UW’s Johri Fogerson: Back where he belongs

SEATTLE — For Johri Fogerson, having his natural position taken away from him came much quicker than having to earn it back.

Last August, the former O’Dea High School star running back showed up for a practice midway through his first fall camp at the University of Washington and found a white jersey in his locker — the color worn by defensive players at Husky workouts. He eventually worked his way into the rotation at safety, played in seven games as a true freshman, and entered spring camp earlier this year listed as a co-starter.

But after several interceptions and impressive runbacks in the spring, Fogerson got called into the office of new head coach Steve Sarkisian. A long discussion between the two presented an opportunity to move back to the running back position — thanks in large part to three of the team’s top four rushers leaving the program in the spring — and Fogerson jumped at the chance.

“I kept asking Coach Sark about it,” he said of the possibility of returning to offense. “When I’d get an interception or something in practice, I’d tease him. He’d say, ‘Maybe, maybe.’”

Finally, at the start of this fall camp, Sarkisian said yes.

Back where he belongs, the former high school state player of the year has quickly found himself in another starting battle. Fogerson’s impressive fall camp has put him on the short list of possible starters at the tailback position.

“I’ve been really impressed,” Sarkisian said Monday. “He’s exceeded my initial expectations from when we first decided to make the move.”

Having dismissed leading rusher Terence Dailey from the team, then seeing Brandon Johnson and David Freeman leave the program for unspecified reasons, a somewhat desperate Sarkisian was looking for depth at the tailback position when he called Fogerson into his office. Sarkisian had watched footage of Fogerson’s days at O’Dea and liked what he saw.

“He was so slender at that time,” Sarkisian said this week. “Now he’s a more physical back, yet he’s got a nice feel in the pass game.”

Having little time to make a second first impression, the 6-foot-1, 191-pound Fogerson put himself smack in the middle of the tailback battle by breaking off some big runs in practices and being one of the stars of the Huskies’ two scrimmages. While sophomore Chris Polk appears to be the front-runner for the job — at Monday’s practice, Polk broke two long runs that helped him continue to pull away from the competition — Fogerson is part of the discussion for extended playing time at a position where Sarkisian is likely to rotate several players.

“It’s not like I’m a rookie,” Fogerson said after breaking a 20-yard, catch-and-run at Monday’s practice. “I did go through last fall camp as a running back. So it’s not like all the running back talent went out the window. I feel good back there.”

In 2007, while leading O’Dea to the state championship game, Fogerson rushed for 2,545 yards and 36 touchdowns — eye-popping numbers that pleased then-UW coach Tyrone Willingham and his staff.

But Fogerson’s first fall camp saw several other runners emerge, and injuries on defense led Willingham to make the silent switch. Fogerson wasn’t overly happy about playing defense, yet he dutifully went about filling in where he was needed.

In his heart, Fogerson was always a running back — no matter where he played on the field.

“It feels natural,” he said of being back on offense. “I like getting the ball and reading what’s going to happen before it happens. That’s a talent I like to use to my advantage.”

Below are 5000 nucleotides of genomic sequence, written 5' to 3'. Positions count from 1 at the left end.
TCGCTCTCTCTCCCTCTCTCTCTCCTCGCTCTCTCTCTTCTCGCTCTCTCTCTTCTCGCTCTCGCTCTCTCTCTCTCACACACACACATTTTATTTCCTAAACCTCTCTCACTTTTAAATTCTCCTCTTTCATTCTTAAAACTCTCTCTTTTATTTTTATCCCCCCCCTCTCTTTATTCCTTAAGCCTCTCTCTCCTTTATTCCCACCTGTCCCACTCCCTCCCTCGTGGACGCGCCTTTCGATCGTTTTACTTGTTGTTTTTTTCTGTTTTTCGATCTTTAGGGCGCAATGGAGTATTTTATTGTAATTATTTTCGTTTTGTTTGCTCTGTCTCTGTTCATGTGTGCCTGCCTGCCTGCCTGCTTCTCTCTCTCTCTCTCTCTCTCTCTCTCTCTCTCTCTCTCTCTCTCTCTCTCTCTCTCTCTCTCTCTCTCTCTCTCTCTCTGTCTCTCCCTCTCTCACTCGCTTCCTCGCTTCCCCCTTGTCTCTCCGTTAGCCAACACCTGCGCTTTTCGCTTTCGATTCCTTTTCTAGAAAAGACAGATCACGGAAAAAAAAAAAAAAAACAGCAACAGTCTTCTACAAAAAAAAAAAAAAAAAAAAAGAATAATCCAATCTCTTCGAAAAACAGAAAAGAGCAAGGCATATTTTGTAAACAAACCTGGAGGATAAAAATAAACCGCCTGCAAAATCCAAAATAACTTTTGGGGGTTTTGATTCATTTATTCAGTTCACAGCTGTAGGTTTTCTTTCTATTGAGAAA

Teammates have been impressed with his smooth transition.

“He has really good vision, he runs the field really well and he’s done a really good job this fall,” said quarterback Jake Locker, who has taken an obvious liking to Fogerson in the short passing game.

Even Polk, with whom Fogerson is mired in a five-way battle for the starting job, had good things to say about the Huskies’ “new” tailback.

“Johri’s a running back at heart,” he said. “He made the transition real fast.”

Fogerson is just hoping that he’s done enough to impress the new coaching staff.

“The job’s still up in the air,” he said of a tailback battle that also includes Willie Griffin, Curtis Shaw and Demitrius Bronson. “The best man’s going to win. Straight up, that’s how it’s going to go. You’ve got five talented running backs, so it’s not going to be an easy job to get — by any means.”

Of note

Four players were injured during the course of Monday’s practice, but Sarkisian downplayed the severity of their ailments. Cornerback Quinton Richardson (hip pointer), safety David Batts (shoulder) and tight ends Kavario Middleton (hamstring) and Dorson Boyce (leg) did not finish the session and are likely to miss another day or two of practices. “None of those (injuries) are serious,” Sarkisian said. “But they are things that are nagging.” … Three freshmen — quarterback Keith Price, defensive end Talia Crichton and linebacker Tim Rucker — were not allowed to participate in Monday’s practice because the NCAA is reviewing their eligibility. “It’s not an issue of being denied or accepted; they just haven’t even been reviewed,” said Sarkisian, who expects all three players to be at practice today. … Sarkisian blamed a shoulder injury on the fumble problems that have set Bronson back in the tailback battle. … Cornerback Desmond Trufant, a true freshman and the younger brother of Seahawks cornerback Marcus Trufant, saw time with the No. 1 defense Monday. Redshirt freshman Adam Long also worked with the first team while filling in for Richardson. … Fullback Paul Homer, center Ryan Tolar, safety Victor Aiyewa and offensive tackles Morgan Rosborough and Skyler Fancher were among the players who returned to practice Monday after missing multiple days with injuries.

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